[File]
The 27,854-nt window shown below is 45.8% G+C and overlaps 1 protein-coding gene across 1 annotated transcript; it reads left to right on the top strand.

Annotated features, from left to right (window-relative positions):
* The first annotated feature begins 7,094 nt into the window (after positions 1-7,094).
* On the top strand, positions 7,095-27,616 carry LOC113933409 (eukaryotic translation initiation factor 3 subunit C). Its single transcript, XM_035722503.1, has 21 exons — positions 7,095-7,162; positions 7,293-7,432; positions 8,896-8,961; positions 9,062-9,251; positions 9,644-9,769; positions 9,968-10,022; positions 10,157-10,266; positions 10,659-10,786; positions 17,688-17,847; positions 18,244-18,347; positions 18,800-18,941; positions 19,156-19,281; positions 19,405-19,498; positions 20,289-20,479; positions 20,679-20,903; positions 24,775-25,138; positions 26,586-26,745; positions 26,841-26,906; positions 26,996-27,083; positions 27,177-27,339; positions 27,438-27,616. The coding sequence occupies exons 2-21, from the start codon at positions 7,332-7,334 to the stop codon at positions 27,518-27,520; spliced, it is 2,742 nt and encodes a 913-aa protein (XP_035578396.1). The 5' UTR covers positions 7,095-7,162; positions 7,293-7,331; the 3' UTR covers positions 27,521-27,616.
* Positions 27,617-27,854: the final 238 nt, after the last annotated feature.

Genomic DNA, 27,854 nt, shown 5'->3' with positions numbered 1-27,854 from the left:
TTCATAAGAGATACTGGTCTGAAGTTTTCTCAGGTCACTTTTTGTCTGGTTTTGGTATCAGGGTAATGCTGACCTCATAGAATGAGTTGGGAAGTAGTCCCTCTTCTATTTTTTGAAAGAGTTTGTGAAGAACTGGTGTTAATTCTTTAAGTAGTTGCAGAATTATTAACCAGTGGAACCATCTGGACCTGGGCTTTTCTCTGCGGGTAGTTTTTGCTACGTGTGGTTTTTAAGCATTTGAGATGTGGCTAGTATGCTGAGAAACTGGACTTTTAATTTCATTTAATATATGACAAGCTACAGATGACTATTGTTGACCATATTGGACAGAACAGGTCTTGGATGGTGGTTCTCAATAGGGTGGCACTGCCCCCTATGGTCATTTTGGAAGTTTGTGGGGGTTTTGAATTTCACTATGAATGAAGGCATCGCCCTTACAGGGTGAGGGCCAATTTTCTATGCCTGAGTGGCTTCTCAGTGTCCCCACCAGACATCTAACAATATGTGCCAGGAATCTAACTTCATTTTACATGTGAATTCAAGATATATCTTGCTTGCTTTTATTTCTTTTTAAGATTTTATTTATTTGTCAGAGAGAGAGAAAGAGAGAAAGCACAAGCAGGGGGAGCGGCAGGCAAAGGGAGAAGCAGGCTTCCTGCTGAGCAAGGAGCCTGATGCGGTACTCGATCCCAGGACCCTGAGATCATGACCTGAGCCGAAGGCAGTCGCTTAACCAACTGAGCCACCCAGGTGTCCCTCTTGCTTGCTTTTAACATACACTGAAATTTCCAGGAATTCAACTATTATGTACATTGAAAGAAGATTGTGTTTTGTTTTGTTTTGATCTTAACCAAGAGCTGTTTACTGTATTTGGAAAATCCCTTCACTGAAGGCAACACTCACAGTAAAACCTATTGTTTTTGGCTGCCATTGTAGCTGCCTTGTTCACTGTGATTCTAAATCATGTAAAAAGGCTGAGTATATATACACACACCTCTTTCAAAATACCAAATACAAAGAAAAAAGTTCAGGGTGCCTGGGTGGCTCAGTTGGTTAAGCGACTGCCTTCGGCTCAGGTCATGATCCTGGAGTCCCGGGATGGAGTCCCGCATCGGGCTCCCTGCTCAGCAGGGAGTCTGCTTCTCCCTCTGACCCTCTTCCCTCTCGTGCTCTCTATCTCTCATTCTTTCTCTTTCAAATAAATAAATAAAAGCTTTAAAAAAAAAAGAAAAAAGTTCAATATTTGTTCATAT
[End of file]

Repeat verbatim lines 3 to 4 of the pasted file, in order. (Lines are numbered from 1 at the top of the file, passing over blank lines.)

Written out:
* The first annotated feature begins 7,094 nt into the window (after positions 1-7,094).
* On the top strand, positions 7,095-27,616 carry LOC113933409 (eukaryotic translation initiation factor 3 subunit C). Its single transcript, XM_035722503.1, has 21 exons — positions 7,095-7,162; positions 7,293-7,432; positions 8,896-8,961; positions 9,062-9,251; positions 9,644-9,769; positions 9,968-10,022; positions 10,157-10,266; positions 10,659-10,786; positions 17,688-17,847; positions 18,244-18,347; positions 18,800-18,941; positions 19,156-19,281; positions 19,405-19,498; positions 20,289-20,479; positions 20,679-20,903; positions 24,775-25,138; positions 26,586-26,745; positions 26,841-26,906; positions 26,996-27,083; positions 27,177-27,339; positions 27,438-27,616. The coding sequence occupies exons 2-21, from the start codon at positions 7,332-7,334 to the stop codon at positions 27,518-27,520; spliced, it is 2,742 nt and encodes a 913-aa protein (XP_035578396.1). The 5' UTR covers positions 7,095-7,162; positions 7,293-7,331; the 3' UTR covers positions 27,521-27,616.